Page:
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Maturing the political process

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13.MAR.09

With the institution of official activities to commemorate National Heroes and Heritage Month, St. Vincent and the Grenadines took one significant step along the road of political maturity and advancement.{{more}}

Though achieving independence in 1979, our country, like many of its neighbours in the region, were not quite able to throw off the shackles of colonial rule where recognition of our history and heritage was concerned. There are still insufficient symbols of sovereignty, and national pride is still not at a satisfactory level. Even a common understanding of our history is still to be realized, undermining efforts to forge a united nation. At independence, we were still a people weaned on the history and heritage of others, alien to our own experience.

It took more than two decades following independence before we began to correct these quirks of history. Continuous civil and political pressure resulted in an initial recognition in the Mitchell era that the “Discovery Day” holiday was both historically wrong and politically insulting, especially given the proud history of Callinago resistance to foreign conquest. Yet at the time, we got no further than a declaration of January 22 as St. Vincent and the Grenadines Day. Fortunately, we were able to go one step further, first in 2001, with the recognition of March 14 as National Heroes Day, and the granting of an official public holiday the year after.

It is perhaps fitting that as we mark National Heritage Month, our historical treasure chest is being enriched by the discovery of precious archaeological findings, that not only point to civilization here in St. Vincent long before Columbus’ journeys, but also help to further bury the myth of our history beginning on some date in 1498. These are findings dating back to the time of Christ’s physical presence on earth. Our continued journey along the path of decolonization and self-discovery will in time, put all these developments in their proper perspective.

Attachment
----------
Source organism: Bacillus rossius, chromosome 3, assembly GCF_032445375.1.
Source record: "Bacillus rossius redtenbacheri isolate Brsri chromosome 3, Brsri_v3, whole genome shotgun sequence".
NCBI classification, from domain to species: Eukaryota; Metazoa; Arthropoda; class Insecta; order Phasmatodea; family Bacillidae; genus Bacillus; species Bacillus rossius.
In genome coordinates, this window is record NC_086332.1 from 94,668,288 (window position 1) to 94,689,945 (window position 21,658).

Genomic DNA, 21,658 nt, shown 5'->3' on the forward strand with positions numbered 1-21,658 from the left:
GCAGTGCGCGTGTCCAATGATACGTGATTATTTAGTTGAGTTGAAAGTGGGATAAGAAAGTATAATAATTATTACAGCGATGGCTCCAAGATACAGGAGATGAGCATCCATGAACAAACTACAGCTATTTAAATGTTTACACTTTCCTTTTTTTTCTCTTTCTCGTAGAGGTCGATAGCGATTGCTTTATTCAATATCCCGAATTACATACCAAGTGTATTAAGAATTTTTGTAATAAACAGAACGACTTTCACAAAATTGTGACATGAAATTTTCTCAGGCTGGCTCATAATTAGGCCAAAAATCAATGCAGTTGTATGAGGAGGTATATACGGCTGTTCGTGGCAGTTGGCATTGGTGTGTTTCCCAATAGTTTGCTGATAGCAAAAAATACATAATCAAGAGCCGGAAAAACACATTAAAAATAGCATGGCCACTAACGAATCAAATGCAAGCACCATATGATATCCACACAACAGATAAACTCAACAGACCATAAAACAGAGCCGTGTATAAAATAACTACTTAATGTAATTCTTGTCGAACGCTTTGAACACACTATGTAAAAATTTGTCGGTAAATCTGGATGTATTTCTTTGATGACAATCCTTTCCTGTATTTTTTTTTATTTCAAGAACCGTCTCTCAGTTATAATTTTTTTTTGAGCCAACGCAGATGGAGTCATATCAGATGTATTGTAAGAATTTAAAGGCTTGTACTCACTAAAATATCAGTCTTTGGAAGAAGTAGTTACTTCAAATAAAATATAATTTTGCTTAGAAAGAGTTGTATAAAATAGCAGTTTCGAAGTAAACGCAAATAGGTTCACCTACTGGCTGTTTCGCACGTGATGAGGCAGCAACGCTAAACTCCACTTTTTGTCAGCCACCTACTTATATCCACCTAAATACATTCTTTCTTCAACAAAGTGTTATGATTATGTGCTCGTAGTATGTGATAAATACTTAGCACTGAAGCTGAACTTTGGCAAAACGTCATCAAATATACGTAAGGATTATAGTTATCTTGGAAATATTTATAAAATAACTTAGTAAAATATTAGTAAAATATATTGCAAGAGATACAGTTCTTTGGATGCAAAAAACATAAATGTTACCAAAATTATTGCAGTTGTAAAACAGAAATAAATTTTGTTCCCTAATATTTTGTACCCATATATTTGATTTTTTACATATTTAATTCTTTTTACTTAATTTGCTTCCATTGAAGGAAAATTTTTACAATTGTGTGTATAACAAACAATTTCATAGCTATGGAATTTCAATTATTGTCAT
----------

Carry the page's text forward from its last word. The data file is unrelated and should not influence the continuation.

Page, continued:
Decolonisation is however more than a cultural and historical process. There needs to be concrete structural and political changes to underpin and sustain this process. The achievement of political independence was one step along this road, but experience has shown that there is no finality about this. Our constitutional and political structures need to be constantly upgraded to keep pace both with a rapidly changing world and with the aspirations of our own people. The exercise of democracy changes in form, in a world of incredible technological advancement, particularly in information technology.

For all these reasons, the decision to embark on a course of constitutional reform is totally justified and appropriate. That is why it met with unanimous approval in Parliament at the outset, even though partisan political differences have since soured the consensus. It is to be hoped that common sense, maturity and national goodwill triumph in the end. We therefore welcome the announcement that concrete progress is being made in the form of the appointment of official drafters for the new Constitution. At the same time one can only hope that the Opposition will live up to its responsibility by naming a representative to the Drafting Commission. The very display of partisanship around the framing of a new Constitution underlines the necessity for fundamental changes in this regard.

As we commemorate another National Heroes Day, let us make the correct linkages between our historical past, our cultural legacy and a more democratic and participatory future as represented by constitutional change.

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